William Wordsworth

 William Wordsworth (1770-1850)
    HE was a phantom of delight
    When first she gleam'd upon my sight;
    A lovely apparition, sent
    To be a moment's ornament;
    Her eyes as stars of twilight fair;
    Like twilight's, too, her dusky hair;
    But all things else about her drawn
    From May-time and the cheerful dawn;
    A dancing shape, an image gay,
    To haunt, to startle, and waylay.
    I saw her upon nearer view,
    A Spirit, yet a Woman too!
    Her household motions light and free,
    And steps of virgin liberty;
    A countenance in which did meet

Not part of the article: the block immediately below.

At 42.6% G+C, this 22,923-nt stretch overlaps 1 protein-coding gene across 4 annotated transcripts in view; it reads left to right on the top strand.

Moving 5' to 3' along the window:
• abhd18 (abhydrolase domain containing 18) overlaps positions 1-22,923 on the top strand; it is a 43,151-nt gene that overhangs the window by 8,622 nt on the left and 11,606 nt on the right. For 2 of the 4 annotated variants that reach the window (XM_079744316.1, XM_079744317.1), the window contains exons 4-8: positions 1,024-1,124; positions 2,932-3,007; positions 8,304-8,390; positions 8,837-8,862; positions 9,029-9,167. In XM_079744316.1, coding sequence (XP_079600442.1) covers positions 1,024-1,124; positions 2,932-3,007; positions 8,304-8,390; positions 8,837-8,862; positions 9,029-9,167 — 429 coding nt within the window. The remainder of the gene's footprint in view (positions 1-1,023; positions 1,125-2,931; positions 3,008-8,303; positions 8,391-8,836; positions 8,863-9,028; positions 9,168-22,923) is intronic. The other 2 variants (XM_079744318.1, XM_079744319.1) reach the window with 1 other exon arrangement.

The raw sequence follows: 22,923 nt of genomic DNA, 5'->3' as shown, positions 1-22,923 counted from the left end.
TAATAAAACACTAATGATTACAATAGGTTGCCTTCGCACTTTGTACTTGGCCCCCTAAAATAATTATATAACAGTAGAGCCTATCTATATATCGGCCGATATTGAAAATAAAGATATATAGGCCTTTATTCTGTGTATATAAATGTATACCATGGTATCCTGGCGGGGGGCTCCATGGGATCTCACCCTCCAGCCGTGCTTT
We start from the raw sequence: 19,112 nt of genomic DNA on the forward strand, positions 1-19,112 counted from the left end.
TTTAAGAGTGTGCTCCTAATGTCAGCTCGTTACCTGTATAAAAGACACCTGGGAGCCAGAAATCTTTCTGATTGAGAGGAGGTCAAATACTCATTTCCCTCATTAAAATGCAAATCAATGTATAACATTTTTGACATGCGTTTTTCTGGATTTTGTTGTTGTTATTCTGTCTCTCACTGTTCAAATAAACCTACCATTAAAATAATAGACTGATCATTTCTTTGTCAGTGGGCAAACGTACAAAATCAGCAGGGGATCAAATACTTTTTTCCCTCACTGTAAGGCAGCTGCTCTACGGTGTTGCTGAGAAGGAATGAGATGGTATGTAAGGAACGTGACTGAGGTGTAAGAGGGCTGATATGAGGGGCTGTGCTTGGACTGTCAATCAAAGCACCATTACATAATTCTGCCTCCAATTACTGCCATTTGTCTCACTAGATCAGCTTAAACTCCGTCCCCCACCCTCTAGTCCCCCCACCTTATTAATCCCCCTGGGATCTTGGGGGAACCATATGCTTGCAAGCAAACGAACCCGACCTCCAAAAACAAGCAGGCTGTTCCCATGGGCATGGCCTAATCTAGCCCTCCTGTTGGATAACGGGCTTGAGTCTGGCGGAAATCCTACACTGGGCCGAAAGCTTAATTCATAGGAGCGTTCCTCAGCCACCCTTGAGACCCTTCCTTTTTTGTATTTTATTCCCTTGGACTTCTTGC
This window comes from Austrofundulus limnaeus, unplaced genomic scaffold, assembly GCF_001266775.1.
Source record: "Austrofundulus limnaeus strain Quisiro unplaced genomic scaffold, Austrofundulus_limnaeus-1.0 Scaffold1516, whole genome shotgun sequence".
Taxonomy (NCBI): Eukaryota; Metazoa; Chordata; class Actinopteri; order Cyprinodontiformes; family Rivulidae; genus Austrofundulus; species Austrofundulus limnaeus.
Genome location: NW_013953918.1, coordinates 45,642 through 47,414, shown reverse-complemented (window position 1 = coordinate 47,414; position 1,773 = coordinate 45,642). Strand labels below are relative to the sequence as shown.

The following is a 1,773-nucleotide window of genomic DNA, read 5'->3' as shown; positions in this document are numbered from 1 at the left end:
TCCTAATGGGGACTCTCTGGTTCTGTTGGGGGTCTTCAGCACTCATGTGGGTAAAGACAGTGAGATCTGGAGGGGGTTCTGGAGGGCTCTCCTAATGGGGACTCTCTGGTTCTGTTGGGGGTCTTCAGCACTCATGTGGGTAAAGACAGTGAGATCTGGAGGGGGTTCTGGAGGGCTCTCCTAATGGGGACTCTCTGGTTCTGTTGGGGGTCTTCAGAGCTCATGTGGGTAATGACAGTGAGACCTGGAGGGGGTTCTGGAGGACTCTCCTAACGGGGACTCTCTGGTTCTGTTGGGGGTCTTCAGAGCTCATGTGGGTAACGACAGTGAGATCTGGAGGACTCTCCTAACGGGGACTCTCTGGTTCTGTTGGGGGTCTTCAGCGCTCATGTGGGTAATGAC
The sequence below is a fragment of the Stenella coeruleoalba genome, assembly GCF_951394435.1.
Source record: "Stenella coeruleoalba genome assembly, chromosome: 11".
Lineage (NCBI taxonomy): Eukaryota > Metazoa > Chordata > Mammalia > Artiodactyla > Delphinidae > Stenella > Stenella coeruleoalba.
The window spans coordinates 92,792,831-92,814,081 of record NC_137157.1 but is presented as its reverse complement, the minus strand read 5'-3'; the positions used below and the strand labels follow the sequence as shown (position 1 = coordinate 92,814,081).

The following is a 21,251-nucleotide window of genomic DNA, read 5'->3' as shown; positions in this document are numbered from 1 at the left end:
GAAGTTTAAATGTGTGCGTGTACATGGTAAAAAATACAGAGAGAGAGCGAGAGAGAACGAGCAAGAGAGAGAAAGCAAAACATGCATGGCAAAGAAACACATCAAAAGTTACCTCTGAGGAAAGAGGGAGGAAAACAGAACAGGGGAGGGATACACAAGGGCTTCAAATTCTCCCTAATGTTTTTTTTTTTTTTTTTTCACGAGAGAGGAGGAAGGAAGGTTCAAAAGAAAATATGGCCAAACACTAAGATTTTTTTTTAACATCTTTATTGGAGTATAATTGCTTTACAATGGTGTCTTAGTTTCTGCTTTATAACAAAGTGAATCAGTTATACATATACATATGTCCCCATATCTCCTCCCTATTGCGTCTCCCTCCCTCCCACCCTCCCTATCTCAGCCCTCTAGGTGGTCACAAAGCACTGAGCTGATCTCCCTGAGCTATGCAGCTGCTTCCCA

Sweet records, promises as sweet;
    A creature not too bright or good
    For human nature's daily food;
    For transient sorrows, simple wiles,
    Praise, blame, love, kisses, tears, and smiles.
    And now I see with eye serene
    The very pulse of the machine;
    A being breathing thoughtful breath,
    A traveller between life and death;
    The reason firm, the temperate will,
    Endurance, foresight, strength, and skill;
    A perfect Woman, nobly plann'd,
    To warn, to comfort, and command;
    And yet a Spirit still, and bright
    With something of angelic light.

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